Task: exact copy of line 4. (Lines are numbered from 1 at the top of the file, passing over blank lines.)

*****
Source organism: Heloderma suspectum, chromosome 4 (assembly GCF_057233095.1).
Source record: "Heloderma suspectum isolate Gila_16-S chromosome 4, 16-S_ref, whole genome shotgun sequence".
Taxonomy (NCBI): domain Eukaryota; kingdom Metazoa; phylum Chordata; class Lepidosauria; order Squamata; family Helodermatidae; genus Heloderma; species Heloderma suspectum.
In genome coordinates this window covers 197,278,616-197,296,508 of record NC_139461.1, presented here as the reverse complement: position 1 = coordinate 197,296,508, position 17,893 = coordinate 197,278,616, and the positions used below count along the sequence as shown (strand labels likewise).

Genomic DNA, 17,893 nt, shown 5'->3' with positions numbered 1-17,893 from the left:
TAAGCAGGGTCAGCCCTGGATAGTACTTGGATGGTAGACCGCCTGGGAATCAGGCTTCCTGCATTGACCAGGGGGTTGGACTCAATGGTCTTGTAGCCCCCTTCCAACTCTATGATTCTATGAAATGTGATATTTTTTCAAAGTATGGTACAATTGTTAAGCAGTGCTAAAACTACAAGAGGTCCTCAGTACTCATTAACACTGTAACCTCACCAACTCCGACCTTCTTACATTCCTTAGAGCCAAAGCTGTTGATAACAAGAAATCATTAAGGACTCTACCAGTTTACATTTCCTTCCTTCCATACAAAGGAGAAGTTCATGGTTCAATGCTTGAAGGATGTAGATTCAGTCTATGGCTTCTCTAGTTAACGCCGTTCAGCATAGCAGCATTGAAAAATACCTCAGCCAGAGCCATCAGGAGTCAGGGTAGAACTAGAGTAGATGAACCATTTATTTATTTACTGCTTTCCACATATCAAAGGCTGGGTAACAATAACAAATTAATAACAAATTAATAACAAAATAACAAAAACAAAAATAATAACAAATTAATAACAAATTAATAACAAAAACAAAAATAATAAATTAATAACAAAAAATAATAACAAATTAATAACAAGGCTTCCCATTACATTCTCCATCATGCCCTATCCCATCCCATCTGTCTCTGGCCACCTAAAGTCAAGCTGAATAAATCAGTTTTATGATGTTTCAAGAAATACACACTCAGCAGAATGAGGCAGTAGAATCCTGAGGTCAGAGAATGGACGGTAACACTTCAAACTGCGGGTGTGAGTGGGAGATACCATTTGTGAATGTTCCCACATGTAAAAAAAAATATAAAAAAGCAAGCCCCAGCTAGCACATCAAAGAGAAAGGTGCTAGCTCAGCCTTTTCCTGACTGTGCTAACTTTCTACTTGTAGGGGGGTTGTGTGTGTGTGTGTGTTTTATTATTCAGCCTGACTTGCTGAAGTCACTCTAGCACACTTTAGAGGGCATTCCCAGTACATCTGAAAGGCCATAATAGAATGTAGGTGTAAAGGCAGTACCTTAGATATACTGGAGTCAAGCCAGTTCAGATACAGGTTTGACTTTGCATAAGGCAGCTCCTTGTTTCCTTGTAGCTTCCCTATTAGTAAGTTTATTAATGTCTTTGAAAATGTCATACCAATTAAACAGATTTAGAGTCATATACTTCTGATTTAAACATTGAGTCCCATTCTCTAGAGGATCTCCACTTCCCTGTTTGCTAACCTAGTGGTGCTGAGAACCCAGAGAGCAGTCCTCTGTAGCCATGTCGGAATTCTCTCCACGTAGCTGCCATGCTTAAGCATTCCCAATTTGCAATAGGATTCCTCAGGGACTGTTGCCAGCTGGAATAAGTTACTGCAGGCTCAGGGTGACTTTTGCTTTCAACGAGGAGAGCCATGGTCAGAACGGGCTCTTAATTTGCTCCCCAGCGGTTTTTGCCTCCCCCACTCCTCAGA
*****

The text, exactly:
In genome coordinates this window covers 197,278,616-197,296,508 of record NC_139461.1, presented here as the reverse complement: position 1 = coordinate 197,296,508, position 17,893 = coordinate 197,278,616, and the positions used below count along the sequence as shown (strand labels likewise).